Game fowls can only reach their genetic potential through good management and that includes thorough understanding of the avian immune system.
Avian immune system is composed of two different and complex immune mechanisms that work together to keep birds healthy and resistant to disease. The innate or non-specific arm of the immune system is the first line of defense. Examples of this system include genetic resistance, body temperature and the presence of normal or beneficial bacteria, which physically and chemically prevent the growth of harmful bacteria. Other examples of innate immunity are the body’s physical barriers to invasion such as the skin, the mucous membranes that line the respiratory and digestive tracts, and the respiratory cilia (fine hair-like structures), which trap and “sweep” dust, bacteria and other debris out of the trachea (wind pipe). Another component of innate immunity is the “complement” system (proteins and enzymes which circulate in the blood and attach to invaders and kill them). The last components of innate immunity are the large scavenging cells called macrophages. These important cells travel throughout the body, engulfing and destroying foreign bacteria, virus particles, fungi, and other debris, and aid in the further development of the immune response.
The second arm of the avian immune system is called acquired or specific immunity. This system is activated when the first line of defense (innate system) is overcome by disease challenge. B-lymphocytes or “B-cells” are a type of white blood cell and are activated when the macrophage engulfs the invading disease organism. The B-cell communicates with the surface of the macrophage, and if a foreign invader is detected, the B-cells first begin to reproduce themselves and then begin producing specific antibodies, otherwise known as immunoglobulins. Antibody production begins after four to five days, and peaks at three to four weeks. Antibodies circulate in the blood, and many perform their role by attaching to the surface of disease organisms, preventing the harmful bacteria or virus from attaching to the target cells in the chicken. Other antibodies enhance the efficiency of the complement and macrophage activity against disease organisms. Once exposed to a specific disease organism, the B-cells display a “memory” of that organism and can respond to future challenges much more rapidly. The B-lymphocyte/antibody immune response is responsible for the protection afforded by vaccinations, in which a weakened or killed bacteria or virus is introduced into the body, allowing the “memory” capabilities of the B-cells to be activated and readied to produce antibodies if the B-cells detect the disease challenge in the future.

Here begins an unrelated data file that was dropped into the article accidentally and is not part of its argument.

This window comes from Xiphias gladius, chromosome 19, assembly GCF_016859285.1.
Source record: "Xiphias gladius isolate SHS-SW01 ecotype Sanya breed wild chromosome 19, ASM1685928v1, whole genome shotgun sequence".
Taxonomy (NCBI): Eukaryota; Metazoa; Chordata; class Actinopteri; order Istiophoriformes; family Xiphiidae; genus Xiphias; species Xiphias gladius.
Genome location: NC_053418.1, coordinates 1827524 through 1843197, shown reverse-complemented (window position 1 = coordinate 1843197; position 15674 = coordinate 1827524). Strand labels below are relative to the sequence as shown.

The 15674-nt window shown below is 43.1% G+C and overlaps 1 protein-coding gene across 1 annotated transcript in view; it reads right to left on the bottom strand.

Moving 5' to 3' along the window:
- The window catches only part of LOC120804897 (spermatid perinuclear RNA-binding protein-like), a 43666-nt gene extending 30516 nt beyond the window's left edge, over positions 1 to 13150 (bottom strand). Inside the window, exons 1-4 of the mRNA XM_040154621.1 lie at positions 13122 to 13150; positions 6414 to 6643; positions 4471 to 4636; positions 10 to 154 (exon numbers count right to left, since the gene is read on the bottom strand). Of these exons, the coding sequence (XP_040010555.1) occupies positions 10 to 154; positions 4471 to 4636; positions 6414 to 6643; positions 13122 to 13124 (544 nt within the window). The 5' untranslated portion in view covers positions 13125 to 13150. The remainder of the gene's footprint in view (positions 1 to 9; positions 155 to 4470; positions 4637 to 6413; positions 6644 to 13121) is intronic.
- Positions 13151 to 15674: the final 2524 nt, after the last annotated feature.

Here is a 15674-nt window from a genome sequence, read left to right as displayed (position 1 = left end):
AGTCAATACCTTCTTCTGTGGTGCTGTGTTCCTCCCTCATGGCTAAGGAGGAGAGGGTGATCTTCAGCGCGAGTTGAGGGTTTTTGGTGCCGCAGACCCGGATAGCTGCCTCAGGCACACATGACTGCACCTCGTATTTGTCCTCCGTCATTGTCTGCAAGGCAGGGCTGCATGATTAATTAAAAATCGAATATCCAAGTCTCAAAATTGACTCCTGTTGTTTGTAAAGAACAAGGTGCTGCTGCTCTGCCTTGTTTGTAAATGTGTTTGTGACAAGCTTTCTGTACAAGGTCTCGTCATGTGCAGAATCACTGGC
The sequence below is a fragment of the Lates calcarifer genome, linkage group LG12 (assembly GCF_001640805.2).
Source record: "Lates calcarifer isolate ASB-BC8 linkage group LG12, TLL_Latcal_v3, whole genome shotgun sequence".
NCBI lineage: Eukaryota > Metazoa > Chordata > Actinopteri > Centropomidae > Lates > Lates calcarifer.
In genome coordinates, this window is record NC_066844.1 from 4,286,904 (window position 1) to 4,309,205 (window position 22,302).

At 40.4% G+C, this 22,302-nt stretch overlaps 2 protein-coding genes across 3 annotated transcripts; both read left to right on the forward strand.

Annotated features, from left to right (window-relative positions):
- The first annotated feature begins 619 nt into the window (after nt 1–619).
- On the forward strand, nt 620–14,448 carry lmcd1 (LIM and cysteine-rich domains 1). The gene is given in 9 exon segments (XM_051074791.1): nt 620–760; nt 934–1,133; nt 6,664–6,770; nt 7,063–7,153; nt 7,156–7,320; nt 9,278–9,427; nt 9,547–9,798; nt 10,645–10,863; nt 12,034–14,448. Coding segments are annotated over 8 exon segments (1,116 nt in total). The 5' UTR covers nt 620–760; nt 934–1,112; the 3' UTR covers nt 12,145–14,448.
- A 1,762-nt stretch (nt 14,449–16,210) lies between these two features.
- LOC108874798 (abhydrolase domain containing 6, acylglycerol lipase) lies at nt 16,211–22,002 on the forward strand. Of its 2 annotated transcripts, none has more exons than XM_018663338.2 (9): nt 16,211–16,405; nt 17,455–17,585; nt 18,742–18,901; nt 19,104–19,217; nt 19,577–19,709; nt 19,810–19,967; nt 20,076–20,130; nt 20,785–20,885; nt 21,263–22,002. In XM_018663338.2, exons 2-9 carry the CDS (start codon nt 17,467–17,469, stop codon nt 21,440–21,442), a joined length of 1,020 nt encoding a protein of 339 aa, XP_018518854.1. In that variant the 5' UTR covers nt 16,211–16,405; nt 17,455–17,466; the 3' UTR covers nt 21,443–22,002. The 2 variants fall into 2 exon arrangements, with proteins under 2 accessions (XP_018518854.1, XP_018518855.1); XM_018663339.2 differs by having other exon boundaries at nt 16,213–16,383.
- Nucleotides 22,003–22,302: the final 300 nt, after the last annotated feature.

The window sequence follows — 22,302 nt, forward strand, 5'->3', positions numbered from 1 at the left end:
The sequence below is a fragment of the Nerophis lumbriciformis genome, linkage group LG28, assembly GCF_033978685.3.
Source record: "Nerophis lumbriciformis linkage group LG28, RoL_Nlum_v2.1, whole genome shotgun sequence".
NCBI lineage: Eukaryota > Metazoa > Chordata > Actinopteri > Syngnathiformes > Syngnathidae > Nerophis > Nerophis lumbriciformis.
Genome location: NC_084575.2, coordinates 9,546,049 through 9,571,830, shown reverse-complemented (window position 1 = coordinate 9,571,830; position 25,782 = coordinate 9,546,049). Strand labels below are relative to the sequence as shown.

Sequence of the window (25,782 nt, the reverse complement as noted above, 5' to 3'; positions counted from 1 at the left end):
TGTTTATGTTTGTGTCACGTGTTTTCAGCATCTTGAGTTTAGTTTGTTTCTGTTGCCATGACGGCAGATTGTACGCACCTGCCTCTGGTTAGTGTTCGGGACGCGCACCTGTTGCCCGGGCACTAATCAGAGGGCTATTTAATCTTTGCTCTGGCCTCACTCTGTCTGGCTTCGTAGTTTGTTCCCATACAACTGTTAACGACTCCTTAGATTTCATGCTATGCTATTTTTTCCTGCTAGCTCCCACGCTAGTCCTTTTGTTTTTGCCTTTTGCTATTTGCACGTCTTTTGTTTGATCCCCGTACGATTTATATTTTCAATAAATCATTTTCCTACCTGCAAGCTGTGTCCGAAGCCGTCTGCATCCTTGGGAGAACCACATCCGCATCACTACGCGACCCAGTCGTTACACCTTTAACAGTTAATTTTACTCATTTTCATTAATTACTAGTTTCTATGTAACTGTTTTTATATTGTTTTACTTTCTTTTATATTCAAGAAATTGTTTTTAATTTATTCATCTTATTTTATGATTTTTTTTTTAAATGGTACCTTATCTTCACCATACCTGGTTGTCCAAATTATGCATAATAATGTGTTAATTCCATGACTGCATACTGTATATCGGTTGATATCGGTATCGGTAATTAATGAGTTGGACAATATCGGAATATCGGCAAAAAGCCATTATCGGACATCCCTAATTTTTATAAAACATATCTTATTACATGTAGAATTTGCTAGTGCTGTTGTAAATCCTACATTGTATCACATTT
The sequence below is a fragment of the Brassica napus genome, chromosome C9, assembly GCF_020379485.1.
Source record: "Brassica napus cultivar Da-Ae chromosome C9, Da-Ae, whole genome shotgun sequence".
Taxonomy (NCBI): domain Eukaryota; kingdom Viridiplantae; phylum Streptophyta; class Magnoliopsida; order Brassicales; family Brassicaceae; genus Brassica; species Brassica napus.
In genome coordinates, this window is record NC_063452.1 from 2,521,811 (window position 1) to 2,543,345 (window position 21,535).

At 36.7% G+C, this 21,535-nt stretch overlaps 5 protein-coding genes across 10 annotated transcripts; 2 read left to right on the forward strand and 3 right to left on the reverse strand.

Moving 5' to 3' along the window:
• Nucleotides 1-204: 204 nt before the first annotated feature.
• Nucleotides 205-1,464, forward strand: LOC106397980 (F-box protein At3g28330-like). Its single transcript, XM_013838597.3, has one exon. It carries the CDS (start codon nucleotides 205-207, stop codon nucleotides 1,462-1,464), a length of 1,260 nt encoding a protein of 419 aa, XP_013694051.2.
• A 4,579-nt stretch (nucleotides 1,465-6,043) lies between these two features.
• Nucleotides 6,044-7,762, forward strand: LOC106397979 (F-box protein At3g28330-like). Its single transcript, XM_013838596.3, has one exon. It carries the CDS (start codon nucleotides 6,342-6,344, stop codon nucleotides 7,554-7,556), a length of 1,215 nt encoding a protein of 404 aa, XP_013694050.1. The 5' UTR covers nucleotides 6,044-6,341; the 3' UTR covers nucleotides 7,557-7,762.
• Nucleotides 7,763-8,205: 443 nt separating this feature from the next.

The B-lymphocyte/antibody immune response primarily prevents the disease organism from entering and damaging the target cells of the chicken. However, if the immune response was not able to prevent this from occurring, the next response by the acquired immune system is the production of T-lymphocytes. Depending on the specific type of T-cell, these cells can attack the organism directly, enhance the function of other cells involved in immune function (e.g., B-cells and macrophages) and kill infected cells when required.
When a chicken is exposed to a disease organism and produces antibodies itself, this is called “active immunity.” When a chick is hatched, the hen provides antibodies through the egg. Mammals secrete antibody-rich colostrum through the milk to their newborns. Obtaining pre-made antibodies is termed “passive immunity.” New feed additives are available which furnish egg-derived antibodies to livestock and poultry, and have been demonstrated to provide protection against many disease organisms. In fact, hens are such efficient antibody factories that egg-derived antibodies are becoming the mainstay for research and innovative immune therapy in humans. Certain vaccination programs for poultry are timed so that they are administered after the maternal antibodies have diminished somewhat, so that the chick’s B-cell’s are stimulated into producing antibodies and active immunity to the pathogen. If the vaccination is administered after the maternal antibodies have severely diminished, a reaction to the vaccination is possible.